Once you begin the journey into raising goats, or even just researching raising goats, you will come across the fact that copper and selenium are an essential need in a goat’s diet for them to maintain their overall health. What a lot of goat beginners don’t realize is that the area of the country that you live in can have a huge impact on the level of support you need to provide to your goat with these minerals. As you can see from the map above, selenium levels in the soil vary greatly from area to area, drastically impacting the nutritional value of local hay and forage, which is a huge part of your goat’s diet.
Copper supports goats in very critical ways. It affects fertility, nervous system development, hair coat pigmentation and structure, bone growth and parasite resistance. The easiest way to confirm if you live in an area that has a copper deficiency in the soil is to call your county’s extension office and they will be able to tell you. You also need to take into consideration if your water has high levels of iron, which blocks copper absorption.
Unfortunately, the only definitive way to test your goat’s copper levels is with a liver biopsy. If you have a goat that passes away for any reason, it’s always a good idea to see if you can get a liver biopsy to asses the copper levels within your herd. Luckily, there are a few good indicators that will let you know if you have goats that are copper deficient. Oftentimes a copper deficient goat will develop fishtail
Another sign is that black areas of your goats will become reddish, or darker colors will begin to appear to fade out. The coat it’s self can become rough and course. Less obvious signs can be a goat that has trouble conceiving, has heavy parasite loads, is anemic, has hoof issues, and is in general not a hardy goat.
It’s important to provide your goats with a loose mineral blend containing copper that they can free feed as needed. However, if you live in a copper deficient area, you should copper bolus regularly. This involves giving your goats a capsule full of tiny copper rods that will break down and release slowly into the goat’s system for around 4-6 months. Recommended dosages vary from herd to herd – consult with an established herd in your area to see what their copper regimen looks like and adjust according to your comfort level. Copper toxicity used to be a broader concern, but it has been found that goats need a higher level of copper than once believed.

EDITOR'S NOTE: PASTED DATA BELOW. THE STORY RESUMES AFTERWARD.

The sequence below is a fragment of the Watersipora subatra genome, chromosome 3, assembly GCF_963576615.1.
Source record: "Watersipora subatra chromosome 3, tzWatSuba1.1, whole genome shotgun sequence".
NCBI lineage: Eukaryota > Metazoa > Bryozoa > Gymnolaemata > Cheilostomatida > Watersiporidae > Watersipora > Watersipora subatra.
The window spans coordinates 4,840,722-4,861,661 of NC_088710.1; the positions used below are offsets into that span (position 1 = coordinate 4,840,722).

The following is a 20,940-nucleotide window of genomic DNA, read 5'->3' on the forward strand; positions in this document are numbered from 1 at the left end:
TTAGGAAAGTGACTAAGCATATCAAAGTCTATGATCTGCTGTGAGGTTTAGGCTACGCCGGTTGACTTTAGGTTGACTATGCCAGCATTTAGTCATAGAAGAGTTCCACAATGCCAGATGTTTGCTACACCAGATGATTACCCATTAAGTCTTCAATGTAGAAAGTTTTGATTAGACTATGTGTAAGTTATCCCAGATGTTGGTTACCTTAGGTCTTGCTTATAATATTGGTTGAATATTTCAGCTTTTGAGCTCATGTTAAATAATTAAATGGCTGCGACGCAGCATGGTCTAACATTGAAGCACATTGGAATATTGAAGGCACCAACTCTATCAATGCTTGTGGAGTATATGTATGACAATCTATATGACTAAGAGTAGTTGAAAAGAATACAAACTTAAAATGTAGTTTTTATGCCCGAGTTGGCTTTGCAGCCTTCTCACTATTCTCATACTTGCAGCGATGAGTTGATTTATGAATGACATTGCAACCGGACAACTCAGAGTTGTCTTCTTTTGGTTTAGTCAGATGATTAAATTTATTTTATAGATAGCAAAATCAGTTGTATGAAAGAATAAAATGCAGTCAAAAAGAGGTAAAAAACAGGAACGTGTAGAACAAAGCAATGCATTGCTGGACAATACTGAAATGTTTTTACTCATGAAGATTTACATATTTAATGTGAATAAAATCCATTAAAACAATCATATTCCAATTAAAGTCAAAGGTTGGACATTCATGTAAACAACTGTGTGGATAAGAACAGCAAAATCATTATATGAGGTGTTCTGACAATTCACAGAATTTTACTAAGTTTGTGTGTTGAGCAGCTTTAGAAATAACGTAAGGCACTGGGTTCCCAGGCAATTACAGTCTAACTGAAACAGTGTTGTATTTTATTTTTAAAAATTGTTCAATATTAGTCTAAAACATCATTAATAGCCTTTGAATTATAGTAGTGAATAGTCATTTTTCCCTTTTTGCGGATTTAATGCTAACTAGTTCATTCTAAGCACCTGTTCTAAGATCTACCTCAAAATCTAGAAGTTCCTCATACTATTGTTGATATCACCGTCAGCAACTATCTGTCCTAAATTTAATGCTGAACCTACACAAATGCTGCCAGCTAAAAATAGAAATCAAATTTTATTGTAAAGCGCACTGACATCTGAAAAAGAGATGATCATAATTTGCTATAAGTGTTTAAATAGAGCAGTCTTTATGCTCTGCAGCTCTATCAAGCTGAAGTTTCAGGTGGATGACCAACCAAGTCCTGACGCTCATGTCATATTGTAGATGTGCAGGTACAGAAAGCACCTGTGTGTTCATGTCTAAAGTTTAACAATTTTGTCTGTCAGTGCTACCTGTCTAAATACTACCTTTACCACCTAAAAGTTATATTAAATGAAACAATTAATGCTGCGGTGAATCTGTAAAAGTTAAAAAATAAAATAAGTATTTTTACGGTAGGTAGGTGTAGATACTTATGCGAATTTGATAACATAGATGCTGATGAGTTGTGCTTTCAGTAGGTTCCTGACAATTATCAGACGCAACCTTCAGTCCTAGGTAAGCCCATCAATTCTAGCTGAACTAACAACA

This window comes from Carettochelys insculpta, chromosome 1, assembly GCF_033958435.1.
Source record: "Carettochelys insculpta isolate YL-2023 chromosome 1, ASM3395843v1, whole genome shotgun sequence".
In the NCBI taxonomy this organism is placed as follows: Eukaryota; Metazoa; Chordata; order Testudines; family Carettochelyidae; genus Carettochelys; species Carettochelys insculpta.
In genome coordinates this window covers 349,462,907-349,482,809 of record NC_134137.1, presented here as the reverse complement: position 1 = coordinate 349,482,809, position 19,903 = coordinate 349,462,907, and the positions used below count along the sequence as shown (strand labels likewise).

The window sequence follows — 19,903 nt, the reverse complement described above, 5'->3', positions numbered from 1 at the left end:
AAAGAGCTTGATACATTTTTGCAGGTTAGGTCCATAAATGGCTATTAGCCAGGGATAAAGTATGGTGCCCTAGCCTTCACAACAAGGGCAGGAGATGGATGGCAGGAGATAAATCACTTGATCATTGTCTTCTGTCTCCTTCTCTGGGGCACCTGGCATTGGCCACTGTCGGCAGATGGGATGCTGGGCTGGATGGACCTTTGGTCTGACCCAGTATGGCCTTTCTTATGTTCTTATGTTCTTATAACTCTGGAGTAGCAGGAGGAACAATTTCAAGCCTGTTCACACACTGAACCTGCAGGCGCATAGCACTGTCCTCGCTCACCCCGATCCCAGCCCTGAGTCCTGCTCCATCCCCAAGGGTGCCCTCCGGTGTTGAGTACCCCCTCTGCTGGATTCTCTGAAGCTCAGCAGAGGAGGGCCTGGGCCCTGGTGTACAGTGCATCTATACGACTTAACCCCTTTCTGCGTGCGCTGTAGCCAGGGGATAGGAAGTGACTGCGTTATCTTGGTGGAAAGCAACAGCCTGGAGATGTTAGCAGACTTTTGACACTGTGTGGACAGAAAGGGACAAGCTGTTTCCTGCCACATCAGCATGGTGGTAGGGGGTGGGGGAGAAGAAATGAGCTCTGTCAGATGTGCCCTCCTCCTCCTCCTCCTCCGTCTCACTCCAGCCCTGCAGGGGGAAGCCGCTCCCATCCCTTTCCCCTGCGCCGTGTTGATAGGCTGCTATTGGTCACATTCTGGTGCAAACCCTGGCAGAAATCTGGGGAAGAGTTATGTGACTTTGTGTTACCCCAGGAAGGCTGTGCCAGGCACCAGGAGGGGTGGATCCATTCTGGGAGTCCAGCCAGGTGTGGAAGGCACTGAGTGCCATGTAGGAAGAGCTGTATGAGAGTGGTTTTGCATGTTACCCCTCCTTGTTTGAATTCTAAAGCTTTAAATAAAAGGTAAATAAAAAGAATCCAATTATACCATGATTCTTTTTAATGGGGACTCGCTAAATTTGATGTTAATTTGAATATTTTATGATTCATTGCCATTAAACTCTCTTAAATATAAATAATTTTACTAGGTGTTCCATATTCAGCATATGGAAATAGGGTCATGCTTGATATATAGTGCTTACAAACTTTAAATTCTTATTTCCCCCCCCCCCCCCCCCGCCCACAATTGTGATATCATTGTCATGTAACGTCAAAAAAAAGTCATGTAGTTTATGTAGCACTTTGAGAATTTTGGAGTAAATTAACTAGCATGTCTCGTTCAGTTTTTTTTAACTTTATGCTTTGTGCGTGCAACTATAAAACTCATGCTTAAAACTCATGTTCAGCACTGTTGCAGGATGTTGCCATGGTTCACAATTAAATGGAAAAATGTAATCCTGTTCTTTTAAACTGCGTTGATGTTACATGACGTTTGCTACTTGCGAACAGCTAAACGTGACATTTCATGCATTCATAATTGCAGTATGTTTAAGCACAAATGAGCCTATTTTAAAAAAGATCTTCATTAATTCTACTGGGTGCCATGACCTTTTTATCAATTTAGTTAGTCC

“Proper selenium levels are necessary for goats to reproduce, lactate, give birth, urinate, and have properly functioning muscles. Selenium working with vitamin E helps develop and protect healthy brain cells, assists in thyroid function, helps the immune system function properly, and prevents cell wall damage. Symptoms of selenium deficiency are similar to those of Vitamin E deficiency. White Muscle Disease, also known as Nutritional Muscular Dystrophy, is a condition in which kids are too weak to stand or suckle at birth, they consistently cough, milk sometimes runs out of their nose after nursing, and they develop pneumonia because of muscle weakness in their lungs. In adults, abortions, stillbirths, retained placenta, or inability to conceive can be indicative of selenium deficiency.” http://www.tennesseemeatgoats.com/articles2/seleniumdeficiency.html
Selenium deficiency isn’t as widely recognized as copper deficiency, but often the two go hand in hand. Once again, your county extension office can tell you if your area is deficient in selenium if you are in doubt. A good goat vet will also be able to advise you in you should be supplementing selenium in your management program. This is important because selenium toxicity is a serious risk.
Selenium deficiency can present as weakness in the legs, particularly the pasterns.
It can also impact semen production in bucks and greatly impact their fertility.
A great way to give your goats selenium is through offering free fed kelp (our goats go crazy for it!). In severely deficient area, most goat keepers will give their goats a supplemental Bo-Se injection 1-2 times annually at 1cc per 40 lbs.